Authors: Katsusuke Shigeta, Center for Open Education, Hokkaido University, Japan and Tomohiro Nagashima, Stanford Graduate School of Education, United States
Genius is one percent inspiration and ninety-nine percent perspiration. MIT OpenCourseWare’s bold idea to publish learning materials for free has become a worldwide movement, enabled by the contributions of a large number of people. Fifteen years after its launch, the achievement of Open Education is that it has become an invaluable part of the global education sector, disseminating OER both within institutions and to the public. Yet, we should admit that we have also found some limitations and challenges to scaling up. To cross this chasm, we will explore the current status of Open Education and the challenges we face, especially from the perspective of non-English-speaking countries. What is the best way to spread the great idea of openness in education?
Author: Una Daly, Community College Consortium for Open Educational Resources, United States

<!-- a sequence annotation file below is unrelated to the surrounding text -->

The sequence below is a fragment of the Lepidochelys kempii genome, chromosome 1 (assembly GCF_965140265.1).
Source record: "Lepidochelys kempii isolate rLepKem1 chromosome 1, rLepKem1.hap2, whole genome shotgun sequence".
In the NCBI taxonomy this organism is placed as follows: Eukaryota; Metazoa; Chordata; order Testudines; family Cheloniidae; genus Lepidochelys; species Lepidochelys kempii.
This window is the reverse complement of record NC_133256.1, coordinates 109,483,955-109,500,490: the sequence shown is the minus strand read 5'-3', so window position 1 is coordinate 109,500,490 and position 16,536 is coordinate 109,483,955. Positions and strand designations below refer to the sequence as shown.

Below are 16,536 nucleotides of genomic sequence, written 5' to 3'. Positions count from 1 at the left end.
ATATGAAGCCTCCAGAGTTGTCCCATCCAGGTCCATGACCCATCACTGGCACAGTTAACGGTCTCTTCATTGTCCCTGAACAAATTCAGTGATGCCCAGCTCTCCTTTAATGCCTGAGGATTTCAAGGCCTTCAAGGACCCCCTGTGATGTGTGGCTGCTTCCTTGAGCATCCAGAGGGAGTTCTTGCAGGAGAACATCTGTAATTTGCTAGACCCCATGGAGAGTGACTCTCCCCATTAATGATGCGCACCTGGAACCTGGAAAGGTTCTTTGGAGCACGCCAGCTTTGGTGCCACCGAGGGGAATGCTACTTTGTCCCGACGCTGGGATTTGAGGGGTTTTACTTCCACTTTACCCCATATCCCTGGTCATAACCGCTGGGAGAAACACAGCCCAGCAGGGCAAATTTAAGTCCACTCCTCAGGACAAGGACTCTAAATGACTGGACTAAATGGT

“Open education encompasses resources, tools and practices that employ a framework of open sharing to improve educational access and effectiveness worldwide,” as defined by the Open Education Consortium.
Openness is therefore concerned with eliminating barriers to educational access and attainment. One important example of eliminating barriers can be seen in the “open admissions” policy of institutions such as community colleges in the U.S. and Canada, and universities such as Open University in the U.K. For a good part of the last century and continuing into the 21st century, these institutions have welcomed learners, regardless of previous academic credentials, who are seeking access to affordable and high-quality education.